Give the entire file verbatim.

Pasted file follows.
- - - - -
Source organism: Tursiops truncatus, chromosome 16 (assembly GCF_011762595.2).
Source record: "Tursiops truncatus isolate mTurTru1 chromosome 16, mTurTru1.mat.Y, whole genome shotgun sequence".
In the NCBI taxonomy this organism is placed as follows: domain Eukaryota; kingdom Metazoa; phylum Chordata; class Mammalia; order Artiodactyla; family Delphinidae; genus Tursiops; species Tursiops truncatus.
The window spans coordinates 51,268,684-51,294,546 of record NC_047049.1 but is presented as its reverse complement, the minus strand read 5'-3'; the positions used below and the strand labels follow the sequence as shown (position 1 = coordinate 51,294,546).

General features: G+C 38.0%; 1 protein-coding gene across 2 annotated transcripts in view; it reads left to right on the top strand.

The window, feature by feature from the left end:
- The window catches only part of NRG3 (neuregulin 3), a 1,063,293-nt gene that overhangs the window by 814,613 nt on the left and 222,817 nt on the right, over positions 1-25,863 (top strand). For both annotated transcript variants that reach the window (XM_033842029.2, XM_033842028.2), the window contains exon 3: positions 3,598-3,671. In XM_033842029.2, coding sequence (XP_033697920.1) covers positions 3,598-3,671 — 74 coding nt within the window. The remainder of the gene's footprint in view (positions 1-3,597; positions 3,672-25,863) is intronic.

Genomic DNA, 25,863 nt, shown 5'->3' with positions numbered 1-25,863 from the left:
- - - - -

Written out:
Source organism: Tursiops truncatus, chromosome 16 (assembly GCF_011762595.2).
Source record: "Tursiops truncatus isolate mTurTru1 chromosome 16, mTurTru1.mat.Y, whole genome shotgun sequence".
In the NCBI taxonomy this organism is placed as follows: domain Eukaryota; kingdom Metazoa; phylum Chordata; class Mammalia; order Artiodactyla; family Delphinidae; genus Tursiops; species Tursiops truncatus.
The window spans coordinates 51,268,684-51,294,546 of record NC_047049.1 but is presented as its reverse complement, the minus strand read 5'-3'; the positions used below and the strand labels follow the sequence as shown (position 1 = coordinate 51,294,546).

General features: G+C 38.0%; 1 protein-coding gene across 2 annotated transcripts in view; it reads left to right on the top strand.

The window, feature by feature from the left end:
- The window catches only part of NRG3 (neuregulin 3), a 1,063,293-nt gene that overhangs the window by 814,613 nt on the left and 222,817 nt on the right, over positions 1-25,863 (top strand). For both annotated transcript variants that reach the window (XM_033842029.2, XM_033842028.2), the window contains exon 3: positions 3,598-3,671. In XM_033842029.2, coding sequence (XP_033697920.1) covers positions 3,598-3,671 — 74 coding nt within the window. The remainder of the gene's footprint in view (positions 1-3,597; positions 3,672-25,863) is intronic.

Genomic DNA, 25,863 nt, shown 5'->3' with positions numbered 1-25,863 from the left: